Transactions over Linearizability vs. Linearizability over Transactions

Implementing transactions over linearizability certainly provided a lot of benefit in terms of simplifying the complex recovery protocol in the original Sinfonia system. By implementing Sinfonia over RIFL, the paper did not need to implement the recovery protocol of Sinfonia. On the other hand we don't have results from the paper to see if implementing Sinfonia over RIFL helped improve performance.  The paper does not include any comparison of performance with base Sinfonia transactions.  Or the paper could have at least measured throughput of base RAMCloud transaction and RAMCloud with RIFL transactions to see if there is a throughput increase. That is also missing sorely in the paper.

As far as general transactions and general linearizability is concerned: the RIFL paper doesn't compare with Calvin, a system that made the case for transactions over linearizability. This is a big omission as Calvin system set out to do just that, implementing transactions over a linearized log: “By first writing transaction requests to a durable, replicated log, and then using a concurrency control mechanism that emulates a deterministic serial execution of the log's transaction requests, Calvin supports strongly consistent replication and fully ACID distributed transactions, and manages to incur lower inter-partition transaction coordination costs than traditional distributed database systems.”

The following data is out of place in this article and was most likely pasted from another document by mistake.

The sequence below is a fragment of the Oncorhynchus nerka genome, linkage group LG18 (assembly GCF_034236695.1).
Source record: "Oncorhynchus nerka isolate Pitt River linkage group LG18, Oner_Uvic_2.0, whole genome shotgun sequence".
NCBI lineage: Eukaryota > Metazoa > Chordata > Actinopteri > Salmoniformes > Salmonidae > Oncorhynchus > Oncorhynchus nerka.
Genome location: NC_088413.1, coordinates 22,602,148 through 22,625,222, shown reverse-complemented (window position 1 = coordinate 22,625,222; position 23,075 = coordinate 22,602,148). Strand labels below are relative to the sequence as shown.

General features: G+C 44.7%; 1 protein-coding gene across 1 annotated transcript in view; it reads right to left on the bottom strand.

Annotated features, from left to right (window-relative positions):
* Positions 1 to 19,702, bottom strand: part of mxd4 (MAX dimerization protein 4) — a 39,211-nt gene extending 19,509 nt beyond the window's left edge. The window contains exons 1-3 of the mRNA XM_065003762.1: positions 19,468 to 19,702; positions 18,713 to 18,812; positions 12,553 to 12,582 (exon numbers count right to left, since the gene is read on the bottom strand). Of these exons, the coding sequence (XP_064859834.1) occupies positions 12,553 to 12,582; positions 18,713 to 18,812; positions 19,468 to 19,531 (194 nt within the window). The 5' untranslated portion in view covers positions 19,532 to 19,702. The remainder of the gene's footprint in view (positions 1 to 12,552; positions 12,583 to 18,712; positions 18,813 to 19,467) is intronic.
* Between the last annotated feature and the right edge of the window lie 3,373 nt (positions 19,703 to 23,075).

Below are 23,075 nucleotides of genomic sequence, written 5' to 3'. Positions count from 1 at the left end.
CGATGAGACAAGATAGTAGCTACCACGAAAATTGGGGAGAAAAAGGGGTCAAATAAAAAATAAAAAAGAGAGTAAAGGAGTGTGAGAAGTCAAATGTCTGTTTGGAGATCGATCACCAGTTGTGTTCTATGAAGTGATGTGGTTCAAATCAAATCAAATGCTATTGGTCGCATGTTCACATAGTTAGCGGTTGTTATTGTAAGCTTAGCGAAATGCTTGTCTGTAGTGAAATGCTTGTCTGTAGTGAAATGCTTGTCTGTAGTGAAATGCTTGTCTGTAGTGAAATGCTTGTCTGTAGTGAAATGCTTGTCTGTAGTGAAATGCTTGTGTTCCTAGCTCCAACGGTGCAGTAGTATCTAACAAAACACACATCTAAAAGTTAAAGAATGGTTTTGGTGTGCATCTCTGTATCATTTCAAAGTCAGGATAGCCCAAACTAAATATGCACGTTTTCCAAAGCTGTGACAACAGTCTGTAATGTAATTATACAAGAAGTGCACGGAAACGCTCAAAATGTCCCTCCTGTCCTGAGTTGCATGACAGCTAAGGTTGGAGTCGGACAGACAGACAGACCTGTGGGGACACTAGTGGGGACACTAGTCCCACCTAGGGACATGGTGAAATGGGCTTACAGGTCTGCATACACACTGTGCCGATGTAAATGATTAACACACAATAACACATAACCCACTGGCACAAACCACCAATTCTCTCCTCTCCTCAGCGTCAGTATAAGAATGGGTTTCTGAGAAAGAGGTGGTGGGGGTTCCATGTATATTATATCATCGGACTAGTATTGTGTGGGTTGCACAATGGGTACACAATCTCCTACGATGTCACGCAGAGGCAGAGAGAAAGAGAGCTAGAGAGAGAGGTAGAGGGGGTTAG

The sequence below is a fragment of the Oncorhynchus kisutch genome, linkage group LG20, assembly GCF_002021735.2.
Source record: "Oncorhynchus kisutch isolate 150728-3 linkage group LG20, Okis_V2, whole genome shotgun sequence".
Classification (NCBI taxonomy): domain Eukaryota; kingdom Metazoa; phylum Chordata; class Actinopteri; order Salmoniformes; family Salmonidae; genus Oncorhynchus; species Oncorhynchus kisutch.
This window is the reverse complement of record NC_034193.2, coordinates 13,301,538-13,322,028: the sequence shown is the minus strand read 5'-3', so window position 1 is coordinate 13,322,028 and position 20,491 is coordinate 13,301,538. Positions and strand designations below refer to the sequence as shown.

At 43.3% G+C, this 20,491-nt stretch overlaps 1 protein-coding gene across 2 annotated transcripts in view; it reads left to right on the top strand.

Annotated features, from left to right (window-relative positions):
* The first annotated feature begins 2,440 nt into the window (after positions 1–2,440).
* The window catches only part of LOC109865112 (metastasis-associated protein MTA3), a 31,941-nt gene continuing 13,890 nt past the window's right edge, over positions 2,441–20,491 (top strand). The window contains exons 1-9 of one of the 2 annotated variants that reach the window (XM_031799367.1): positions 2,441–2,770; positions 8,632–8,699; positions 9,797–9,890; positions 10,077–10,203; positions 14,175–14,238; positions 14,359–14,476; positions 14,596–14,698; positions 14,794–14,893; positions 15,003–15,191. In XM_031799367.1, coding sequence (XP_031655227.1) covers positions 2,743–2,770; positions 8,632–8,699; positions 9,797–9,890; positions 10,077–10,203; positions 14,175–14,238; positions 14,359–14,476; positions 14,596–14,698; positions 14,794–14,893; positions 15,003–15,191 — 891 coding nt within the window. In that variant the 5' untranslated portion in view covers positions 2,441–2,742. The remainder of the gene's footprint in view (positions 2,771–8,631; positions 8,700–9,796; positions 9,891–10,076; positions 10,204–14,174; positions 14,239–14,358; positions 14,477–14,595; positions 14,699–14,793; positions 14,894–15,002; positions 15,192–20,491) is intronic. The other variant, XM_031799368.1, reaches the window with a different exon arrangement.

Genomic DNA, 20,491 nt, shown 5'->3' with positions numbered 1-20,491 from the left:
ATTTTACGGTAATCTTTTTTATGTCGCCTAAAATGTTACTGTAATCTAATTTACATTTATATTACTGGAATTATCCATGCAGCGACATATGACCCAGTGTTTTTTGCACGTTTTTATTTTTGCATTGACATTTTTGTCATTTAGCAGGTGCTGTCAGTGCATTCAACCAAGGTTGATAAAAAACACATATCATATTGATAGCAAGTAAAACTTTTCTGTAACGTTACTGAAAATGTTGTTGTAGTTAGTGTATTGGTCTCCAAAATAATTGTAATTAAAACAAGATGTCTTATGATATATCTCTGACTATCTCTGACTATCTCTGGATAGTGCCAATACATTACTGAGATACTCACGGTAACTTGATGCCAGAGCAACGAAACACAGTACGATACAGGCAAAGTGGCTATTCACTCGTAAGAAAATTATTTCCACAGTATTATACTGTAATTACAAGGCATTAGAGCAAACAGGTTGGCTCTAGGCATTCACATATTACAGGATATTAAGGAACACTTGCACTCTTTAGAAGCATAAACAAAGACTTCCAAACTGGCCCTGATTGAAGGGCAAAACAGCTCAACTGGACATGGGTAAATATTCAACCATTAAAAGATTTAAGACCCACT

There is also the question of throughput vs. latency for transactions. The Calvin paper suggests that transactions over linearizability improves throughput but latency suffers. I think the reason is as follows: linearizability-first avoids coordination headache/contentions. So eventhough it may add to latency, it should help improve throughput overall because coordination contention is avoided. Things are all predecided by the linearizability layer, aka the log.

Evaluation section

The evalution section shows the practical implications of the shim lightweight linearizability layer and demonstrates that this provides low overhead transactions even as the number of participants increase.
The RIFL+RAMCloud stack is compared/contrasted with H-Store main-memory database system using the TPC-C benchmark. The RAMCloud implementation of RIFL exhibits high performance: it adds less than 4% to the 13.5 μs base cost for writes, and simple distributed transactions execute in about 20 μs. RAMCloud transactions outperform H-Store on the TPC-C benchmark, providing at least 10x lower latency and 1.35x–7x as much throughput.
To contextualize these comparison results,  keep in mind that H-Store is a totally different beast than RAMCloud. H-Store is a  row-store-based main-memory relational database management system for OLTP applications. So H-Store is definitely more heavyweight to deal with general transactions and relational databases.

Figure 12 graphs the throughput of RIFL-based transactions. For transactions involving a single participant, a cluster with 10 servers can support about 440k transactions per second. With more participants per transaction, throughput drops roughly in proportion to the number of participants: with five participants in each transaction, the cluster throughput is about 70k transactions per second. Figure 12 also shows that the single-server optimization improves throughput by about 40%.

Related links

The paper:
Conference video:

The case for RAMClouds:
RAMCloud Reloaded:

No comments: